The more recent changes in Etruria are relatively under-studied. However, there have been investigations of the delta region of the Arno near Pisa, of the lagoons near Populonia, and of some of rivers in the Faliscan area in relationship to archaeological evidence. The constraints of the geology have led to pronounced alternation of aggradation and erosion, leading to a cut-andfill stratigraphy that has both a general pattern (perhaps a result of climatic change) and local variations (perhaps a result of human land use). Studies of erosion and sedimentation in South Etruria have shown dramatic changes to the local environment. Initially these were interpreted as a product of climatic change. More recent studies have demonstrated quite clearly at least a contribution of human impact. More specifically, Roman activity contributed greatly to these human-induced changes but some of these changes may have started locally in Etruscan times. Roman rivers and floodplains were very different from those of today. They were distinguished by a regime of shallow, actively migrating channels that were depositing bars of gravel. These conditions may in turn have necessitated some of the Etruscan and Roman engineering schemes to control and traverse the changing environment.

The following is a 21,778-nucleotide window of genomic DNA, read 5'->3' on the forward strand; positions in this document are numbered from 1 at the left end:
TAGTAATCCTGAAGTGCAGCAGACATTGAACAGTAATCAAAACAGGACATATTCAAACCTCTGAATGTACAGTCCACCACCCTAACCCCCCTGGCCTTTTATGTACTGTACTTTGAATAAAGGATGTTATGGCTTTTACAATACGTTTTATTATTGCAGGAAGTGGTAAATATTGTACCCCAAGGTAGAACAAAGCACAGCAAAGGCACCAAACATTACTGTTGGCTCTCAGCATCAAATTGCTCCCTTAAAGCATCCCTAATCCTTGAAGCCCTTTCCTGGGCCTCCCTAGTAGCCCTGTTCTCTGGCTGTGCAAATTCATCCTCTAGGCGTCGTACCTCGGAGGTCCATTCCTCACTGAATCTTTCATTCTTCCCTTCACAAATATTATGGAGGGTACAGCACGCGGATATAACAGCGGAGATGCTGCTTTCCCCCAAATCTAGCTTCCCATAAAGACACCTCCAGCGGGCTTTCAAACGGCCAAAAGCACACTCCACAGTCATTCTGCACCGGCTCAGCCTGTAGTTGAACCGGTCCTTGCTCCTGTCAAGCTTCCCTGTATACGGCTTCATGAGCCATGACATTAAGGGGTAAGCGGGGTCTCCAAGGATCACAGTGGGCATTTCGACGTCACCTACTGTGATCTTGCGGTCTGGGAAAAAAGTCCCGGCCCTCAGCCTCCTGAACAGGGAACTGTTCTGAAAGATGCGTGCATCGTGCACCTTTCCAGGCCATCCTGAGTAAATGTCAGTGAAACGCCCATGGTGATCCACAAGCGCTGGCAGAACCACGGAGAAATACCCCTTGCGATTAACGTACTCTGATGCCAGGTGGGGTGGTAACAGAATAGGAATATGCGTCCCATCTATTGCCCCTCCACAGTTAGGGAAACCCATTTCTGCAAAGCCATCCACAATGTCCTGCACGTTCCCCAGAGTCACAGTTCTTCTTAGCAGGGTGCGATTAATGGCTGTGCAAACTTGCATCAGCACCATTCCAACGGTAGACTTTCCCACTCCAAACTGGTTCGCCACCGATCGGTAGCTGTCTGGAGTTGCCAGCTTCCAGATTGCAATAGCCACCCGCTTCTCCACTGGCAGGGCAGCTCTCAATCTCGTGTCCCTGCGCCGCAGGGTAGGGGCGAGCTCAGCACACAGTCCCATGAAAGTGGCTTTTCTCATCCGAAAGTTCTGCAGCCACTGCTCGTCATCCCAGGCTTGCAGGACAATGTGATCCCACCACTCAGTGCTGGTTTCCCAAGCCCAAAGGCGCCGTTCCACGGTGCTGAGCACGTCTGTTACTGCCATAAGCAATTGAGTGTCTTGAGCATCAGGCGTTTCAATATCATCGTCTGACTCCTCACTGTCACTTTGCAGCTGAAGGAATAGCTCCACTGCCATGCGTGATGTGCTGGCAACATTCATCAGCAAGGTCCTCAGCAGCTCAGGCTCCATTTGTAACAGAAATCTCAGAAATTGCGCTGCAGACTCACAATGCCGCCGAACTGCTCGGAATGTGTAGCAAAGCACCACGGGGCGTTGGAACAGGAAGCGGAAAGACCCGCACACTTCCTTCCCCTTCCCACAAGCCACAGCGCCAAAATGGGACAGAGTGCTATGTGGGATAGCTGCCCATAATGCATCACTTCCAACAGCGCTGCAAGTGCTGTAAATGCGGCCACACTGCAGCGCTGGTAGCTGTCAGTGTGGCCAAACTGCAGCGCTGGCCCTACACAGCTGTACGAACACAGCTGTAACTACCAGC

Within the peninsula, alluvial plains are more numerous on the Tyrrhenian coast, but are usually hemmed in by hills and mountains. The most prominent example is the Maremma. Most plains are simple strips, bordered by a beach of about 20 to 25 meters above sea level. The Tyrrhenian coast is generally characterized by alternating headlands, smaller or larger embayments, and prominent lagoonal formations. To the north and the south, the coastline is more rocky, with less obvious geomorphological action.

Historical Dictionary of the Etruscans. .

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